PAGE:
UK household incomes fall for fifth consecutive year
The impact of inflation and Government cuts was laid bare today by research that revealed average disposable incomes fell for the fifth year in a row.
A survey in the Bank of England's quarterly bulletin painted a bleak picture of the UK in the age of austerity, with disposable incomes having dropped by an average £46 a month to £720 in the past year. The figure has fallen every year since 2007.
Some 56% said their wages failed to keep pace with the rising cost of bills, which were driven higher by rising food and utility prices and the hike in VAT to 20%. Just 13% said they were better off.
The survey also highlighted the struggle many face to get by, with 12% having faced difficulty paying for their accommodation in the past year as they battled rising bills and rents.
The Government's austerity measures had also taken their toll, with nearly half those questioned saying the cuts had hit them in the pocket over the past year, and more than two-thirds expected to feel the pain in the future.
The squeeze in real income and the concerns about the future partly explain the fall in consumer spending that is hurting the UK's economic growth, helping push it to the brink of another recession.
The report said: "Over the past year, the recovery in the UK economy appears to have slowed. That weakness in the UK demand has been driven by falling consumption, reflecting the challenging environment facing households."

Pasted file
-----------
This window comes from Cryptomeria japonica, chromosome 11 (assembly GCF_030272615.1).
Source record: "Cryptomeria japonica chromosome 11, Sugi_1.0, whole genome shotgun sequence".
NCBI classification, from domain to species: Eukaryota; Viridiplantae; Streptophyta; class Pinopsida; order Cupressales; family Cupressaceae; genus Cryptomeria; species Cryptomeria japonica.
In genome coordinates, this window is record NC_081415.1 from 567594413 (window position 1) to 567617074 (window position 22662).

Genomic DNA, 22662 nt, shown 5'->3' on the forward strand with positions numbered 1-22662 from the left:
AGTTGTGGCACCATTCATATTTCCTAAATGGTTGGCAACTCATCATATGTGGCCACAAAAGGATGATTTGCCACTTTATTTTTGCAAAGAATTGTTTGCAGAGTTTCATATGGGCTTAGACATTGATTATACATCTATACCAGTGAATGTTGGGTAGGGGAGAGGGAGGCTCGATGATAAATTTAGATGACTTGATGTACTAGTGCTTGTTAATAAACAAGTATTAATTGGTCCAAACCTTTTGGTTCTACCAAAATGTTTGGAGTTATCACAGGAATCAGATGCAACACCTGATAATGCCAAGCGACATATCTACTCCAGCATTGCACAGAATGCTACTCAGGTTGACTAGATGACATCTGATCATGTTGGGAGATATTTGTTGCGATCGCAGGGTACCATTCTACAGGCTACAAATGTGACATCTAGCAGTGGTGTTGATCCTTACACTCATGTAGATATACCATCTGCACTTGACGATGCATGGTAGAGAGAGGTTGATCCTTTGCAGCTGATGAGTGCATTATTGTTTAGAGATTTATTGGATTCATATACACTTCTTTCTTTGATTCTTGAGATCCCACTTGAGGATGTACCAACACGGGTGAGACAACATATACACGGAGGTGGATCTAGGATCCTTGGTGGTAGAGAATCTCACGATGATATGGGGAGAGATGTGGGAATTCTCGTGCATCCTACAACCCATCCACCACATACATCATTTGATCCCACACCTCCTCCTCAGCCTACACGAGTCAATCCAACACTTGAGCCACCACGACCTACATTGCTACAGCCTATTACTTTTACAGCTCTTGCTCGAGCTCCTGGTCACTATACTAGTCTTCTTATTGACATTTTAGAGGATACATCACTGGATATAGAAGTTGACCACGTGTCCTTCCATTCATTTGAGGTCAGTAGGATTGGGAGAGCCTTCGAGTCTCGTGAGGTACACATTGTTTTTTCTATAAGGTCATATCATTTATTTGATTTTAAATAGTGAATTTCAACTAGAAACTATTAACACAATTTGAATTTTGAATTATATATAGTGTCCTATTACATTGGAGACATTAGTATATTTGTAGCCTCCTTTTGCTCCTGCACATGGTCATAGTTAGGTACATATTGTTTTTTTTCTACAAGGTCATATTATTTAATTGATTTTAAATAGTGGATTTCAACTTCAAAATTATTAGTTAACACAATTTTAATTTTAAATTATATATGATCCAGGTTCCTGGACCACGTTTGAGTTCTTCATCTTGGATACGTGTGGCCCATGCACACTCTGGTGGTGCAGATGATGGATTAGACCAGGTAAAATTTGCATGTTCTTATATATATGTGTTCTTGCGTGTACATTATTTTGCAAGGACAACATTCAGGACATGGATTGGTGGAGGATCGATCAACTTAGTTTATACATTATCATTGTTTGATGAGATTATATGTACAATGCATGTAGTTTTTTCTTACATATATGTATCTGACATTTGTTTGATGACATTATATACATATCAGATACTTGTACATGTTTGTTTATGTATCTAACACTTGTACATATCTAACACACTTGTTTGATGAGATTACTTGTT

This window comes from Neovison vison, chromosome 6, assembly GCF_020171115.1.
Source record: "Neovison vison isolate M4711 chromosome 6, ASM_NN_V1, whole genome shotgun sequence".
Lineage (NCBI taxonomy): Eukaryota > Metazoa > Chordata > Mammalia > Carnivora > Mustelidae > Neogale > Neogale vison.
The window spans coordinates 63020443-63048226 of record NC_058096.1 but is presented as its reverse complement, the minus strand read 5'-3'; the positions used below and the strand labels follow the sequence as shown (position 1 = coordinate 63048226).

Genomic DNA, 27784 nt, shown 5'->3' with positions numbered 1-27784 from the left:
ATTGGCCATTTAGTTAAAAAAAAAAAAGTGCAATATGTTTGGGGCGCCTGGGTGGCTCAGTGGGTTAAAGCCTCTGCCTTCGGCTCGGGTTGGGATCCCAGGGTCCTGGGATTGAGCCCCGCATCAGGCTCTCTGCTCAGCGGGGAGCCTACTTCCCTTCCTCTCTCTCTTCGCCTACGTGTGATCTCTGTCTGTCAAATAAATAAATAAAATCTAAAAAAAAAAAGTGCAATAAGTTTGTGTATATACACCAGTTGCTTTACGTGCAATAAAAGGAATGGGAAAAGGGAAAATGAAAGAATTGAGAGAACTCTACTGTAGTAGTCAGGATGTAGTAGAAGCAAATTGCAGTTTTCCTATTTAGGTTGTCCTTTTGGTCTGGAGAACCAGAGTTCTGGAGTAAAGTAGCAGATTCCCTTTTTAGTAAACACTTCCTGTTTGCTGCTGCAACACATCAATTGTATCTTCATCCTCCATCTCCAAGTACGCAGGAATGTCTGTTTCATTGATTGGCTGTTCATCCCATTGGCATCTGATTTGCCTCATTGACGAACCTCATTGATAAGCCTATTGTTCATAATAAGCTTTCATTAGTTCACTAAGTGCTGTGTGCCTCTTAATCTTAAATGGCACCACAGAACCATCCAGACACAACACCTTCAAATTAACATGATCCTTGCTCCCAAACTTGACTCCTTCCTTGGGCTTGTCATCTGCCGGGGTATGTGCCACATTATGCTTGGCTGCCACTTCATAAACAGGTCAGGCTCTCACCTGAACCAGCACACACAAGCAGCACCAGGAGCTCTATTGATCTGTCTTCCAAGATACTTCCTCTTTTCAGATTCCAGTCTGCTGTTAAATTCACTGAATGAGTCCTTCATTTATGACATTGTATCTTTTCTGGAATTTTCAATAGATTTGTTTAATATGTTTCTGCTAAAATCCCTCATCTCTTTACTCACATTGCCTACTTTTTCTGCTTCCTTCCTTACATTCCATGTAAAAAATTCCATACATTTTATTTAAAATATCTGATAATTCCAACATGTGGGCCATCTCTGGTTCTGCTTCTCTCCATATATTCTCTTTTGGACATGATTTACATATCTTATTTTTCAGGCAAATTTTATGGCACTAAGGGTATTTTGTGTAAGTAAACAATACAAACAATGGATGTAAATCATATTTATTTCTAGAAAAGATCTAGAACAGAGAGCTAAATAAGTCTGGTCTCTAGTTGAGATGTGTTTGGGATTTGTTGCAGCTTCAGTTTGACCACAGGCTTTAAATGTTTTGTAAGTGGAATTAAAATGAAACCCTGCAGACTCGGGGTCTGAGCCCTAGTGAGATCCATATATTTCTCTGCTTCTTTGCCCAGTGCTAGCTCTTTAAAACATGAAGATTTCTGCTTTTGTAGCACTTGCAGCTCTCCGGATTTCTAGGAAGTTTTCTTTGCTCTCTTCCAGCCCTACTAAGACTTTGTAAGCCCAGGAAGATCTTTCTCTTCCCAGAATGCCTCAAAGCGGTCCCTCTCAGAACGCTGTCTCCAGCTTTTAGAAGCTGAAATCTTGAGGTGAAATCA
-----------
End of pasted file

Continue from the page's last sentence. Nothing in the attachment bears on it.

The proportion who said they had fallen behind on some or many bills nearly doubled to 7.5%, compared to 4.1% a year ago. And about 10% of households admitted taking hand-outs from family or relatives.
There is increasing uncertainty about the future, with 31% saying they were less sure about what their income would be compared to how they felt a year ago. Only 9% felt more certain.
Half of households said they had changed their behaviour as a result of the Government's austerity measures, with typical action including looking for another job or asking for longer hours.
Credit conditions remained tight, with a larger percentage finding it harder to borrow than a year ago.
Two-fifths of households reported they did not save anything on a monthly basis - a higher level than last year, with the report suggesting that many households may not have any spare money to set aside.
The record low interest rates of 0.5% had helped borrowers, as had leniency by lenders, but levels of financial distress remained elevated.
Of households on variable rate mortgages, a fifth said they would struggle to pay the bills after a rise in rates of just one percentage point.